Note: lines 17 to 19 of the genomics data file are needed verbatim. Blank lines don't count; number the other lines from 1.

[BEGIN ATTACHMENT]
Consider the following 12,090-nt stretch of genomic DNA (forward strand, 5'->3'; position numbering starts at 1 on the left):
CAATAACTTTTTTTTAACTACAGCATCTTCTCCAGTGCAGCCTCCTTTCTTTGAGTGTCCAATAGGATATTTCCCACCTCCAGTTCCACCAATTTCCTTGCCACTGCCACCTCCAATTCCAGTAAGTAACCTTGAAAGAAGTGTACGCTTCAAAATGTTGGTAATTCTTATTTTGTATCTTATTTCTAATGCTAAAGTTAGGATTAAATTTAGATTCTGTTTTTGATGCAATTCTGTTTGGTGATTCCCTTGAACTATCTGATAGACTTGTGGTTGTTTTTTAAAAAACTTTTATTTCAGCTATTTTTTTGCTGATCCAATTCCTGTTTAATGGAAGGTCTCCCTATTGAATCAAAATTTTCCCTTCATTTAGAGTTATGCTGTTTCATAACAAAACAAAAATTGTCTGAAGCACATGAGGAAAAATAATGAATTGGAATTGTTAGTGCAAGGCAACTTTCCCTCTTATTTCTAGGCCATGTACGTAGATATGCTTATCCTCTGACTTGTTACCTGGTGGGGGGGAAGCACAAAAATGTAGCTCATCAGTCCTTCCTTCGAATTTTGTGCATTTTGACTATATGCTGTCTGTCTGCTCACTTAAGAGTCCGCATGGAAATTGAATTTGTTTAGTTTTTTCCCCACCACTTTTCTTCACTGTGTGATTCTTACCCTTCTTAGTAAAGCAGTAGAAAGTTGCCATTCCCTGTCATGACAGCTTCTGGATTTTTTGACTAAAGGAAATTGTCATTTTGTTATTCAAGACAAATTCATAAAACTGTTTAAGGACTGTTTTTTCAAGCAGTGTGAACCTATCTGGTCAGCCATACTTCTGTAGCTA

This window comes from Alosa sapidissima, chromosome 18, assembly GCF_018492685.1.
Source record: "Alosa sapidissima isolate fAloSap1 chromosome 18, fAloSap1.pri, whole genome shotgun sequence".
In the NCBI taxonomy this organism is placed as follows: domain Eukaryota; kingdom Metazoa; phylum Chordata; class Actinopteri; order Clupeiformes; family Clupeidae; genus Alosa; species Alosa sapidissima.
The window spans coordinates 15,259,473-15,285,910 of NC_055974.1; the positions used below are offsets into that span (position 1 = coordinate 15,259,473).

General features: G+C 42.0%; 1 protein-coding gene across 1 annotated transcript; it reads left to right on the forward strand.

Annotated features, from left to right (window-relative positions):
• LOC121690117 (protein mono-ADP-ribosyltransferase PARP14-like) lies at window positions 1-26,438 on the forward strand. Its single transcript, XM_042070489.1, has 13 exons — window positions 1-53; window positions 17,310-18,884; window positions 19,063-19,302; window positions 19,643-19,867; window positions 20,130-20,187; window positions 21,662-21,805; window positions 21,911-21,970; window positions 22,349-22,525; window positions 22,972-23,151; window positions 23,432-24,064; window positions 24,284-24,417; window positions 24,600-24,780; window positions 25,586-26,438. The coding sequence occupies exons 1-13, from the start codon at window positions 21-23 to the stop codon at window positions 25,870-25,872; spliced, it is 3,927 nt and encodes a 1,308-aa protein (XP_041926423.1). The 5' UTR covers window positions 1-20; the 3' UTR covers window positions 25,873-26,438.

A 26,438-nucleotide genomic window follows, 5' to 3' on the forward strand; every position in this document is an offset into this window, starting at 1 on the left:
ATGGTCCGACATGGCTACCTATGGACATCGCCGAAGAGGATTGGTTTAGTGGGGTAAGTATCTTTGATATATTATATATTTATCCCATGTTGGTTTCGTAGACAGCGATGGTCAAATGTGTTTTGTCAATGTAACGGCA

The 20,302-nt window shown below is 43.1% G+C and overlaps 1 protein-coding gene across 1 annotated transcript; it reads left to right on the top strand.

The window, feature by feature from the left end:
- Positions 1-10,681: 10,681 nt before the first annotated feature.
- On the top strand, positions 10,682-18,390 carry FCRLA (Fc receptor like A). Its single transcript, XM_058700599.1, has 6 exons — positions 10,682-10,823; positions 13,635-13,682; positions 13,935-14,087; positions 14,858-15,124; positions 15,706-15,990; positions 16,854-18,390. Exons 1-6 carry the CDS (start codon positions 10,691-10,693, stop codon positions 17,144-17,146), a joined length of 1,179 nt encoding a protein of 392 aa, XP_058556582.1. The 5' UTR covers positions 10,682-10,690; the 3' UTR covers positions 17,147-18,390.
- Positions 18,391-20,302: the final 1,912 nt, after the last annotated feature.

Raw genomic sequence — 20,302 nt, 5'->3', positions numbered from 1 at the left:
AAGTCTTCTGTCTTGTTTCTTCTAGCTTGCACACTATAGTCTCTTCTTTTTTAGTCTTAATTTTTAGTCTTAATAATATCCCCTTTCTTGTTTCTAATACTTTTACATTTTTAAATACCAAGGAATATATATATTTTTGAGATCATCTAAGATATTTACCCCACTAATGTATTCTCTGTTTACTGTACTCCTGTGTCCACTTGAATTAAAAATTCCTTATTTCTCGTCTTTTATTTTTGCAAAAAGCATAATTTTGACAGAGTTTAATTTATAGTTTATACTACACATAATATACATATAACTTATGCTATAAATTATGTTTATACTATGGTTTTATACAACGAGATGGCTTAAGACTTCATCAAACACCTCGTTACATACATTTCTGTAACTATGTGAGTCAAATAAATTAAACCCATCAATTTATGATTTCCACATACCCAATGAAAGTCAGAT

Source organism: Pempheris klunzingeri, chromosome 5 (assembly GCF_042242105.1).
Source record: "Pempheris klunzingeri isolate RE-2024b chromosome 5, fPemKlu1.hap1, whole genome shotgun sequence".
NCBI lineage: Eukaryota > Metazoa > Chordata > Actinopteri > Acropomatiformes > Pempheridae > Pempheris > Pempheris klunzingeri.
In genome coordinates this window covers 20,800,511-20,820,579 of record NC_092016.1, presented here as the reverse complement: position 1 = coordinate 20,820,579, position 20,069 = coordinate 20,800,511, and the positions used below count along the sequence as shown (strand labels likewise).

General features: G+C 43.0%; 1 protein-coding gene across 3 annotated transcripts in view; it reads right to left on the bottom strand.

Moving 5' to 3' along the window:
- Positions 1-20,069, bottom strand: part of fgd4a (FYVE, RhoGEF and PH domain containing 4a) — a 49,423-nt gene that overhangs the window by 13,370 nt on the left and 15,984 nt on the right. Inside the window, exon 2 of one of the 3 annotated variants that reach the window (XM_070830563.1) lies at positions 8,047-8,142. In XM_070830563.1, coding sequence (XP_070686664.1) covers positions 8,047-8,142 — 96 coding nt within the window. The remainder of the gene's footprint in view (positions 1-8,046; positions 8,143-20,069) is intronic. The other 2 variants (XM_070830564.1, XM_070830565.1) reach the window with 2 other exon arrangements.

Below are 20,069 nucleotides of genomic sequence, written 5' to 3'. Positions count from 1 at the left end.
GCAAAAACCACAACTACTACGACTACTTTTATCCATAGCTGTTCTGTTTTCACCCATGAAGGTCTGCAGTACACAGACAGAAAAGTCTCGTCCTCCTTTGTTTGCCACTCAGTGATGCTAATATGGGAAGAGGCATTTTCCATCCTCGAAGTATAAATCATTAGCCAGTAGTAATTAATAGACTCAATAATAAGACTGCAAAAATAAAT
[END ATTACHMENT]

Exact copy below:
Raw genomic sequence — 20,302 nt, 5'->3', positions numbered from 1 at the left:
AAGTCTTCTGTCTTGTTTCTTCTAGCTTGCACACTATAGTCTCTTCTTTTTTAGTCTTAATTTTTAGTCTTAATAATATCCCCTTTCTTGTTTCTAATACTTTTACATTTTTAAATACCAAGGAATATATATATTTTTGAGATCATCTAAGATATTTACCCCACTAATGTATTCTCTGTTTACTGTACTCCTGTGTCCACTTGAATTAAAAATTCCTTATTTCTCGTCTTTTATTTTTGCAAAAAGCATAATTTTGACAGAGTTTAATTTATAGTTTATACTACACATAATATACATATAACTTATGCTATAAATTATGTTTATACTATGGTTTTATACAACGAGATGGCTTAAGACTTCATCAAACACCTCGTTACATACATTTCTGTAACTATGTGAGTCAAATAAATTAAACCCATCAATTTATGATTTCCACATACCCAATGAAAGTCAGAT

Source organism: Pempheris klunzingeri, chromosome 5 (assembly GCF_042242105.1).